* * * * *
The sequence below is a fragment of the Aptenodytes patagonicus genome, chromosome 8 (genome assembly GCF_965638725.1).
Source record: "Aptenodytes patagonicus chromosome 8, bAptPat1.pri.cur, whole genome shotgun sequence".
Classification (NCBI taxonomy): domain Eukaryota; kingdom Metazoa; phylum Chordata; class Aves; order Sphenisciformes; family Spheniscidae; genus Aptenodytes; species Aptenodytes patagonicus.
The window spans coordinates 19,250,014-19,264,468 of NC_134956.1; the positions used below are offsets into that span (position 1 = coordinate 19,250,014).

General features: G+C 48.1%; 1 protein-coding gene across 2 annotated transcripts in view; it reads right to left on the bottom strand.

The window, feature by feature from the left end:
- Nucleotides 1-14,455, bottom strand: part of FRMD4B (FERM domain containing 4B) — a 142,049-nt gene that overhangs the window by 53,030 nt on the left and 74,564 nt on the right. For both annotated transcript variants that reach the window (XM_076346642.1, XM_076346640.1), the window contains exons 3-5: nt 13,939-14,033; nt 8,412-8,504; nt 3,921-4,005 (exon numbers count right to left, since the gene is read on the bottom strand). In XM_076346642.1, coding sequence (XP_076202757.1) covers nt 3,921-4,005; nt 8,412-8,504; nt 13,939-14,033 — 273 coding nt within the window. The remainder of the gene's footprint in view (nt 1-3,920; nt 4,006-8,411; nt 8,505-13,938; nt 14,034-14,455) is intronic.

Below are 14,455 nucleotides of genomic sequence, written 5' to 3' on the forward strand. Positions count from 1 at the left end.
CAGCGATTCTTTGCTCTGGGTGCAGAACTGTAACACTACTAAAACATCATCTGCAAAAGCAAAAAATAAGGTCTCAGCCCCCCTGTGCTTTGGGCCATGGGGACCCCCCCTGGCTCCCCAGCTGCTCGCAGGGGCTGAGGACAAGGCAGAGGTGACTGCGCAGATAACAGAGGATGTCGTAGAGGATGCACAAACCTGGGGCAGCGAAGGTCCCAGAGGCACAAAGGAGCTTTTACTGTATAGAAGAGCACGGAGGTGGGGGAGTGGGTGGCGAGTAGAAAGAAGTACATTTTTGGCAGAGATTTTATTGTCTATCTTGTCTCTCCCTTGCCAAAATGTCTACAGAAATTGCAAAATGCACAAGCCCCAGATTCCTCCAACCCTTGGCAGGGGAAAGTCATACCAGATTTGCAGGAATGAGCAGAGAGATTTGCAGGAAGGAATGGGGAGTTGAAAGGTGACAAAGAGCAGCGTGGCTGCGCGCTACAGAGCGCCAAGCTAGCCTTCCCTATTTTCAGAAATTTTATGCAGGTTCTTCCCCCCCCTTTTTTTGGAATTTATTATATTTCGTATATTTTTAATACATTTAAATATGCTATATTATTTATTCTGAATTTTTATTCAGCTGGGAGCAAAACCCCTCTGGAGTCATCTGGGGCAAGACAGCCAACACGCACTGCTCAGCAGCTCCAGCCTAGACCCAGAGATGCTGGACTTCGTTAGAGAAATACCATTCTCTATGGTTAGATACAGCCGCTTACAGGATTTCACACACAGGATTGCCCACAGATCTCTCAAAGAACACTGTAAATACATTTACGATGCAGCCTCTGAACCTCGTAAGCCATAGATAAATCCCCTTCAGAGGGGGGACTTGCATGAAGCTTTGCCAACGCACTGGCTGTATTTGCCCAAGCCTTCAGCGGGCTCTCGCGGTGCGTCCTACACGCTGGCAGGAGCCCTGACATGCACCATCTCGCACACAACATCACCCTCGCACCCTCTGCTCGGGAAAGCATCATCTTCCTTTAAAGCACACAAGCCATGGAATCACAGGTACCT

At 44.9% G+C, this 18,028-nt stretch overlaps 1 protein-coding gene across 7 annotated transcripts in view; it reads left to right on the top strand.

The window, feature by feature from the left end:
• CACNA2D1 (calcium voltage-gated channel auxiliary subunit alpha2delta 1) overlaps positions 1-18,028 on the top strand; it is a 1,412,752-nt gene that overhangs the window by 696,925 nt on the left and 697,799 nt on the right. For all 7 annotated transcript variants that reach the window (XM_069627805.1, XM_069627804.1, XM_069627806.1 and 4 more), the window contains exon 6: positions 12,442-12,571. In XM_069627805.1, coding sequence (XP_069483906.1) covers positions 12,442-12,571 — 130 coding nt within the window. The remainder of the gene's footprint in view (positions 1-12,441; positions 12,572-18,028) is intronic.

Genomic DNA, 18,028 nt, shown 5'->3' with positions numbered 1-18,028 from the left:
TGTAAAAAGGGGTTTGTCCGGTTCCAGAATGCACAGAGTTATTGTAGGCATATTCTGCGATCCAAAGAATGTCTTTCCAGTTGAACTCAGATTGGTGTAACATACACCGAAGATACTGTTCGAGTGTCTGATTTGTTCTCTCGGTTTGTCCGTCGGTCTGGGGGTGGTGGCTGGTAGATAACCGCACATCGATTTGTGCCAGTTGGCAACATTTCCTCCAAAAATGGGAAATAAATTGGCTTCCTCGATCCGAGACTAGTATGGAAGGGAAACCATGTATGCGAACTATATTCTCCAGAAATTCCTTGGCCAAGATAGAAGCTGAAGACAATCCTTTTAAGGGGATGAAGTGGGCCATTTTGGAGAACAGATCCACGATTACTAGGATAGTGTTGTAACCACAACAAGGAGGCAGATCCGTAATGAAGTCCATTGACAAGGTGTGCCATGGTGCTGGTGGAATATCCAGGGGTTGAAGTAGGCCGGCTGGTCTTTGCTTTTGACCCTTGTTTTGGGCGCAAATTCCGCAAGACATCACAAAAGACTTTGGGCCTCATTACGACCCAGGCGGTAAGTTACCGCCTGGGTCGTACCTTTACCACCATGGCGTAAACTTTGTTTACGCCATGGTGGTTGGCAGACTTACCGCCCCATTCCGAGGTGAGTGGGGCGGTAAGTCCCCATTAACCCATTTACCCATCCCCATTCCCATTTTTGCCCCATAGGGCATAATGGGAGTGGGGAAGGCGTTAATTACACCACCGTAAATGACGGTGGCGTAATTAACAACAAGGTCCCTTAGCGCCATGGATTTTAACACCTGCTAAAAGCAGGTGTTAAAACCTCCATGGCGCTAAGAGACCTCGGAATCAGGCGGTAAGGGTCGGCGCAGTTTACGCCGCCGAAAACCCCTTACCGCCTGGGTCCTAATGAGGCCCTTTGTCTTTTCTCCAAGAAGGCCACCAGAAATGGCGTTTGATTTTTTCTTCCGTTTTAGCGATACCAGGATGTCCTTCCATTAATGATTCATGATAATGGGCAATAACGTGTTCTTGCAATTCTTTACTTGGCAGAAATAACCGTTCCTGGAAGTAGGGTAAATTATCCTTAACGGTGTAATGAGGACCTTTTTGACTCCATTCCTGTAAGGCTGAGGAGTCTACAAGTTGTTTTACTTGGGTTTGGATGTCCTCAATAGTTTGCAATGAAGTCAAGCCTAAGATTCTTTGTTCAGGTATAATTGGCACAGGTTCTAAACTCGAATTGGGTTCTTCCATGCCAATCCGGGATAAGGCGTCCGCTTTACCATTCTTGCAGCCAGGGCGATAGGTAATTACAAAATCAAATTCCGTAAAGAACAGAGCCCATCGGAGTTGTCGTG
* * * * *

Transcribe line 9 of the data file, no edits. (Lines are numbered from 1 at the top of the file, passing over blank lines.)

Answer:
CAGCGATTCTTTGCTCTGGGTGCAGAACTGTAACACTACTAAAACATCATCTGCAAAAGCAAAAAATAAGGTCTCAGCCCCCCTGTGCTTTGGGCCATGGGGACCCCCCCTGGCTCCCCAGCTGCTCGCAGGGGCTGAGGACAAGGCAGAGGTGACTGCGCAGATAACAGAGGATGTCGTAGAGGATGCACAAACCTGGGGCAGCGAAGGTCCCAGAGGCACAAAGGAGCTTTTACTGTATAGAAGAGCACGGAGGTGGGGGAGTGGGTGGCGAGTAGAAAGAAGTACATTTTTGGCAGAGATTTTATTGTCTATCTTGTCTCTCCCTTGCCAAAATGTCTACAGAAATTGCAAAATGCACAAGCCCCAGATTCCTCCAACCCTTGGCAGGGGAAAGTCATACCAGATTTGCAGGAATGAGCAGAGAGATTTGCAGGAAGGAATGGGGAGTTGAAAGGTGACAAAGAGCAGCGTGGCTGCGCGCTACAGAGCGCCAAGCTAGCCTTCCCTATTTTCAGAAATTTTATGCAGGTTCTTCCCCCCCCTTTTTTTGGAATTTATTATATTTCGTATATTTTTAATACATTTAAATATGCTATATTATTTATTCTGAATTTTTATTCAGCTGGGAGCAAAACCCCTCTGGAGTCATCTGGGGCAAGACAGCCAACACGCACTGCTCAGCAGCTCCAGCCTAGACCCAGAGATGCTGGACTTCGTTAGAGAAATACCATTCTCTATGGTTAGATACAGCCGCTTACAGGATTTCACACACAGGATTGCCCACAGATCTCTCAAAGAACACTGTAAATACATTTACGATGCAGCCTCTGAACCTCGTAAGCCATAGATAAATCCCCTTCAGAGGGGGGACTTGCATGAAGCTTTGCCAACGCACTGGCTGTATTTGCCCAAGCCTTCAGCGGGCTCTCGCGGTGCGTCCTACACGCTGGCAGGAGCCCTGACATGCACCATCTCGCACACAACATCACCCTCGCACCCTCTGCTCGGGAAAGCATCATCTTCCTTTAAAGCACACAAGCCATGGAATCACAGGTACCT